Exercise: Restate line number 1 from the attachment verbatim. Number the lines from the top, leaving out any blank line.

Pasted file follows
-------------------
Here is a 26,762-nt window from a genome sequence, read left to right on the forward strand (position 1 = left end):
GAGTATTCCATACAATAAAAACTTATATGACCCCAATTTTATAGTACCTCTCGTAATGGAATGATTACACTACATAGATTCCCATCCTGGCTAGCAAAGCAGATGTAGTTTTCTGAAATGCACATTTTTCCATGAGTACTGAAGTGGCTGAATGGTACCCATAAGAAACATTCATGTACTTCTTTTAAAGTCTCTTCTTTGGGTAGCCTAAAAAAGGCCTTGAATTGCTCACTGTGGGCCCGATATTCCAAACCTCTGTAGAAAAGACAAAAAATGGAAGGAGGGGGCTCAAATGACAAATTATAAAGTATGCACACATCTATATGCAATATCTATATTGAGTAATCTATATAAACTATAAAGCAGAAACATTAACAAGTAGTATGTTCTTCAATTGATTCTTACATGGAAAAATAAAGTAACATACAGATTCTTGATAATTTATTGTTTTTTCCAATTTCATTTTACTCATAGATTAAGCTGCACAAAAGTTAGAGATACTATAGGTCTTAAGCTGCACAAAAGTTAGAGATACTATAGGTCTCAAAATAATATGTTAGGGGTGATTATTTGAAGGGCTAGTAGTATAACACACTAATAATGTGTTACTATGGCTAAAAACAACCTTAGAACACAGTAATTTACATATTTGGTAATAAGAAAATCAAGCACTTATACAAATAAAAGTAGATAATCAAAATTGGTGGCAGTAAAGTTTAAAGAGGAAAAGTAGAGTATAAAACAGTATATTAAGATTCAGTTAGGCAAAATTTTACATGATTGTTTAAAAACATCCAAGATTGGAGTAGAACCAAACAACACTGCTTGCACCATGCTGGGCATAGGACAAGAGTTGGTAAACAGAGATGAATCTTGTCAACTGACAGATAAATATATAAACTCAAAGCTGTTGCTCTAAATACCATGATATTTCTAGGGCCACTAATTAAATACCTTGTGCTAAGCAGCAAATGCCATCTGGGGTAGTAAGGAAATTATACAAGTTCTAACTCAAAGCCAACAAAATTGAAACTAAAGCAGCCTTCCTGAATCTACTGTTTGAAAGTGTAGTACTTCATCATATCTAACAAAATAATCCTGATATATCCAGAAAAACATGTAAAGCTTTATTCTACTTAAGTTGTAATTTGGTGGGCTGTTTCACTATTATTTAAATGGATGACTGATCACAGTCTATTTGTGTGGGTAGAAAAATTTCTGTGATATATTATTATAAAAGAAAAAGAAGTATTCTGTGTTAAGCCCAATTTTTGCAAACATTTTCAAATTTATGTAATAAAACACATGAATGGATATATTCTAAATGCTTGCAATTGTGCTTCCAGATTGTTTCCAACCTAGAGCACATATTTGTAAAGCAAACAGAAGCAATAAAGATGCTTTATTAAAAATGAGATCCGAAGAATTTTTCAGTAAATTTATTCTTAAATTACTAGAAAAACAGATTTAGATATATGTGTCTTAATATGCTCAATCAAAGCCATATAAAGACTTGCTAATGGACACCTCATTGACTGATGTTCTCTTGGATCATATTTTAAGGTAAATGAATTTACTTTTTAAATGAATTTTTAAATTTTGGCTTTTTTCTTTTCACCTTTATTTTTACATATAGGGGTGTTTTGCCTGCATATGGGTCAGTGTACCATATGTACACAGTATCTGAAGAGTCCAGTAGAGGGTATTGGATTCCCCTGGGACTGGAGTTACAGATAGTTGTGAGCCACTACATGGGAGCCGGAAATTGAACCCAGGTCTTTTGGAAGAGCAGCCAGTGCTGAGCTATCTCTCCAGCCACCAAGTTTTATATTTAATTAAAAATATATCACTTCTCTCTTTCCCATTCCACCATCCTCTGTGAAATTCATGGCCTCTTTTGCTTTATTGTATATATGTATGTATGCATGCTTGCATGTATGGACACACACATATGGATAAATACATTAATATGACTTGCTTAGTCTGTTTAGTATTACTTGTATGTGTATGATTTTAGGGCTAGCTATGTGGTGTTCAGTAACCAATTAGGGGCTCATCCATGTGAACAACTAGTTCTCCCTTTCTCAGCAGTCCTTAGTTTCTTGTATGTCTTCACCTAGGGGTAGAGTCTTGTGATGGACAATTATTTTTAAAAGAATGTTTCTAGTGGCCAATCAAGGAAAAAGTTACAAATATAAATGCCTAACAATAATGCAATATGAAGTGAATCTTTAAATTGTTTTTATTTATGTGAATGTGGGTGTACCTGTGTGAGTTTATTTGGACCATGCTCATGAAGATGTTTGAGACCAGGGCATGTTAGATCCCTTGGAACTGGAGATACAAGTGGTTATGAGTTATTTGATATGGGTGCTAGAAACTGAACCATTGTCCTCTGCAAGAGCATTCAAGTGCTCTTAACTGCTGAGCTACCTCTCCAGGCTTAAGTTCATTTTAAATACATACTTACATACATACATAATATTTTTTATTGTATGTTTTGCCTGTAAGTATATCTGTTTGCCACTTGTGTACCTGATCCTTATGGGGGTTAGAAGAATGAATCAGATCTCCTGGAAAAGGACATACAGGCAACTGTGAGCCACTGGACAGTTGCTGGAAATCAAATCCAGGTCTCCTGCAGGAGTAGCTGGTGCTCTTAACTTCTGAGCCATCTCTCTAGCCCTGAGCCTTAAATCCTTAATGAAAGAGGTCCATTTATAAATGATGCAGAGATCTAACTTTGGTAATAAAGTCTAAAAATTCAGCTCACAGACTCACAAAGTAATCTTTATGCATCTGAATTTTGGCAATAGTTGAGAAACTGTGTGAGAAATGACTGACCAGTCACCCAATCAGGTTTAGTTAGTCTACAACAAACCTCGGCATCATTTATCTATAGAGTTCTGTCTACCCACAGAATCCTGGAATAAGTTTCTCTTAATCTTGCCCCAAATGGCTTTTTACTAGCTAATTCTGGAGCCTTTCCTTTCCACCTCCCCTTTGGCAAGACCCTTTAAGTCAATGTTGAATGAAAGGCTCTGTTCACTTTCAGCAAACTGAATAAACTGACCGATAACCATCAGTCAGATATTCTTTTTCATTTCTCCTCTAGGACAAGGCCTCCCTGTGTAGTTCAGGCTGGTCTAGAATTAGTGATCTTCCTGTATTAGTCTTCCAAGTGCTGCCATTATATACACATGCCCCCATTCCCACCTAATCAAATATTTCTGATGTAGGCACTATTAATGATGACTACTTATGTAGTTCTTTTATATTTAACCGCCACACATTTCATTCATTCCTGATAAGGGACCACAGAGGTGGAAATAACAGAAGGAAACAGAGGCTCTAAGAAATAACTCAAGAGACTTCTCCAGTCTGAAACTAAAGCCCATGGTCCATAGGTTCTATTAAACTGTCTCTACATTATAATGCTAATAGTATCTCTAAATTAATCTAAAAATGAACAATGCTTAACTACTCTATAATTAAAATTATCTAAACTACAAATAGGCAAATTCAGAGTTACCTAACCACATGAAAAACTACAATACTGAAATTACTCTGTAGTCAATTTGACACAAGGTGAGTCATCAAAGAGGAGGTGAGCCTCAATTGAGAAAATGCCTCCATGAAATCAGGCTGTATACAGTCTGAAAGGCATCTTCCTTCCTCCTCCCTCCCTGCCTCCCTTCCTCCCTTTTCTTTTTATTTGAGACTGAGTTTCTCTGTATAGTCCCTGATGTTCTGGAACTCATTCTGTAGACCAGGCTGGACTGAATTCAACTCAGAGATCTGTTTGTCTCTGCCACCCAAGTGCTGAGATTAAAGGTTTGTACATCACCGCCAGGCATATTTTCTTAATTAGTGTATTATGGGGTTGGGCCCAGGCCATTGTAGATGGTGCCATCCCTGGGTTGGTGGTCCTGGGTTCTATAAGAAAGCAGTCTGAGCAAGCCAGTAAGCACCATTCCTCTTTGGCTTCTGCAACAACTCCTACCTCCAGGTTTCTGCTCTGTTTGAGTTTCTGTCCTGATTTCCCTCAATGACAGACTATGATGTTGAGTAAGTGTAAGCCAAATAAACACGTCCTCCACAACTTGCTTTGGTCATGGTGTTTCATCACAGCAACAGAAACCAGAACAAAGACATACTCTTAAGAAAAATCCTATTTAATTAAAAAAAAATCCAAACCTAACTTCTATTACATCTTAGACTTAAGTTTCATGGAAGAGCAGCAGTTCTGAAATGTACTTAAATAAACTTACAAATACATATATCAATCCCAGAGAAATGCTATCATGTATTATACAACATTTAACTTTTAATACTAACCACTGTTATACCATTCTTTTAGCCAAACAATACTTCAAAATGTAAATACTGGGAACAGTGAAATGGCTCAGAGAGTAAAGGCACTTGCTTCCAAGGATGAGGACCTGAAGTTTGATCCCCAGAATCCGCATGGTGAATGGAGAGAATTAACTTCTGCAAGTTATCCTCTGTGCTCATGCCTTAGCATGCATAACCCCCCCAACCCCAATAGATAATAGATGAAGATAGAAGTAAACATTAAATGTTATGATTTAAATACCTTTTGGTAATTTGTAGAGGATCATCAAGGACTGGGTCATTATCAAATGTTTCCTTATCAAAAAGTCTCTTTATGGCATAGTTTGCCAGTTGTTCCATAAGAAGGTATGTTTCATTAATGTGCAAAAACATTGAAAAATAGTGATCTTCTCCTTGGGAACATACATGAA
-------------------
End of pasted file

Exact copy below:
Here is a 26,762-nt window from a genome sequence, read left to right on the forward strand (position 1 = left end):